William & Mary faculty member Molly Swetnam-Burland teaches courses on Roman archaeology and art, the cities of Rome and Pompeii and Latin language and literature. She researches in the areas of Roman fresco and sculpture. She has published articles and books on Roman Egyptianizing artworks and is working on a new project examining the evidence for imperial freedmen, who ran life behind the scenes in imperial palaces.
Swetnam-Burland was honored with the 2020 Award for Excellence in Teaching of the Classics at the College Level by the Society for Classical Studies. The Adina Allen Term Distinguished Associate Professor at W&M, Swetnam-Burland received the honor — the most prestigious teaching award for classical studies professors in North America — in January. The award committee bases its decisions on detailed study of syllabi, teaching evaluations and testimonials from former students.
W&M News asked her to talk about her approach to teaching.
How did you get interested in the classics and decide you wanted to teach that topic?
I got interested in classics as a sophomore in college. I took a class from a great professor and was hooked.
That actually meant that I was coming to the field a little later than many students. A lot of people in our field study Latin in high school.
I grew up in Las Vegas, Nevada, and Latin was just not offered there in public schools. But this has made it a central goal of mine to open our field to as many people as possible, wherever they come from or whether or not they have studied ancient languages.
And it also means that I know the power of a good class — one that teaches you a lot, but is also entertaining.
What do you do in teaching that is different and relevant for students that works well for you?
I want in no way to make it sound like I know the "one best way" to reach students. But in my opinion, one of the most crucial things one can do as a professor is show students that you care about their learning — that is, that your goal is for them to acquire knowledge and improve skills, and that you are thinking about ways to help them toward that goal.
Obviously, I care about their classroom experience, too, and want my classroom to be a place where people feel comfortable and able to express their ideas. I do certain things to show my students not just that I care about what and how they learn, but to facilitate that for them.
One thing is to make sure you are able to express the purpose behind an assignment, for example: "This short paper is allowing us to practice, in a low-stakes way, the skills you'll need for your research paper." Another thing is to be as clear as possible about expectations.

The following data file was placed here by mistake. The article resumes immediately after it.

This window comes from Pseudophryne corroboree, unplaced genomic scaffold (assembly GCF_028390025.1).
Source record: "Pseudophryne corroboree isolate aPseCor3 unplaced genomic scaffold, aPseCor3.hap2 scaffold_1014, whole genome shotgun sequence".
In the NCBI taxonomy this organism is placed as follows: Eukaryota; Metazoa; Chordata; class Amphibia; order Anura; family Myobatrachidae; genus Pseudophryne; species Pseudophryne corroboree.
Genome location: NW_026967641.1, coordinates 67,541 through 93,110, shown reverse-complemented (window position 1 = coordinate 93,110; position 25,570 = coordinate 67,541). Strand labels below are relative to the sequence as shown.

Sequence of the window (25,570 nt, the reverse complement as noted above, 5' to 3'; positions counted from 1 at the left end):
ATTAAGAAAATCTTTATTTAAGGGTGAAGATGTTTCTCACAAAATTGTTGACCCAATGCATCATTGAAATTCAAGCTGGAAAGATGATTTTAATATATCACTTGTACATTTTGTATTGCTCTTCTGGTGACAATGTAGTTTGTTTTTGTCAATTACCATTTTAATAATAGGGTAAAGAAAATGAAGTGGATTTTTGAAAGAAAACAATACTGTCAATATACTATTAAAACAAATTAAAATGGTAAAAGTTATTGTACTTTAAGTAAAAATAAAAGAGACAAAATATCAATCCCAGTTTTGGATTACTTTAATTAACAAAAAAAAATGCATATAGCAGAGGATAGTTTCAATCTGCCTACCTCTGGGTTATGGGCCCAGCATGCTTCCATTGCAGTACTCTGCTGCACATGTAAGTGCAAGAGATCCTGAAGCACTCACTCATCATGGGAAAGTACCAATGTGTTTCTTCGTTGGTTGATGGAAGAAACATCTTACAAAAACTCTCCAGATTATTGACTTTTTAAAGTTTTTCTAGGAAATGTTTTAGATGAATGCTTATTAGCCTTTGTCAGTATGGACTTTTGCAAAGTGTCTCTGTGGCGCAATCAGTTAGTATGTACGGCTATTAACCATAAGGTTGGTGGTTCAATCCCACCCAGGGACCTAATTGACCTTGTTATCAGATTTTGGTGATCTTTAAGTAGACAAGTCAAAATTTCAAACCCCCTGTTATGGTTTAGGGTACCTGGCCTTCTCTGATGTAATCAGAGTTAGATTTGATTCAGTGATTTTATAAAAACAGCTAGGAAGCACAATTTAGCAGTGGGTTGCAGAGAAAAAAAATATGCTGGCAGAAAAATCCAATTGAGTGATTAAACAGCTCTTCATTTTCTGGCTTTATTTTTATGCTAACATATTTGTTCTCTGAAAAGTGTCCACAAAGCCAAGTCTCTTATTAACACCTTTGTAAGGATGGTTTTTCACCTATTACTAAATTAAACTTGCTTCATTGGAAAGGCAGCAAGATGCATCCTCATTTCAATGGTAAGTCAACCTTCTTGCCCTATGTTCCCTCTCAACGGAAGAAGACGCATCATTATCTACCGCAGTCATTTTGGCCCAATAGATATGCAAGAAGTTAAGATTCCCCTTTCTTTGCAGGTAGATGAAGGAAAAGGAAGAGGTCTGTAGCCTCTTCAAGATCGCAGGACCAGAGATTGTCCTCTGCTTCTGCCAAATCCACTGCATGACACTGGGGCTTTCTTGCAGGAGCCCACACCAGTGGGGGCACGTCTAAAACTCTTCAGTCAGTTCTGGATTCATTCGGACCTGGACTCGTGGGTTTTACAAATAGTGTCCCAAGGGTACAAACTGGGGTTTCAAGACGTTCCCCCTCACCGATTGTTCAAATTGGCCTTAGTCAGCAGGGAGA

I create rubrics that students can use even before they undertake the assignment, to make sure that what they are planning is in line with my expectations. Frequently, I break assignments down into timelines and steps, so that students will be able to plan well, fit it into their heavy workloads and even have templates to take away from my class that they can apply to other things, for example, their honors theses or other research papers.
How does teaching ancient history in a modern society still resonate so well?
I think teaching about the lives and experiences of those who lived 2,000 years ago remains relevant today and, when done well, is very motivating to students. I frequently teach a class about the remains of the cities buried under the eruption of Mount Vesuvius.
Pompeii and Herculaneum are the main ones, but there were also villas and small sites all along the coast. I find that students love this course, because it is one of the places where we can ask questions about the ancient world inspired by our own modern experiences and have rich enough evidence to get some answers.
What does that show us?
For example, we can talk in real ways about ancient diet — looking beyond the crazy recipes in the author Apicius (stewed cows’ brains, anyone?) to what real people bought, prepared and ate. We have so much evidence, including “shopping lists” and tallies that people scratched onto their walls, to remains of food itself set out in pots and pans waiting to be eaten.
And we even have the evidence provided by the bodies of those who tragically died. All of these reveal that people mostly ate plants, lentils and other legumes, and that meat was a rare treat.
What makes it relatable?
When we adopt an approach like this, it reminds us that Romans and Greeks were real people — and I think it also helps us understand what they wrote, whether epic poems or funny satires, because we see that these texts were written by people who were dealing with issues of their own – from food scarcity to plagues to civil wars.
They might escape from reality by reading and reciting Virgil (there’s a lot of evidence that Pompeians knew their Virgil!) in the same way I might re-read a favorite novel over and over, just because it provides me motivation, relaxation and enjoyment. For the record, my favorite novel is Richard Adams’ “Watership Down.”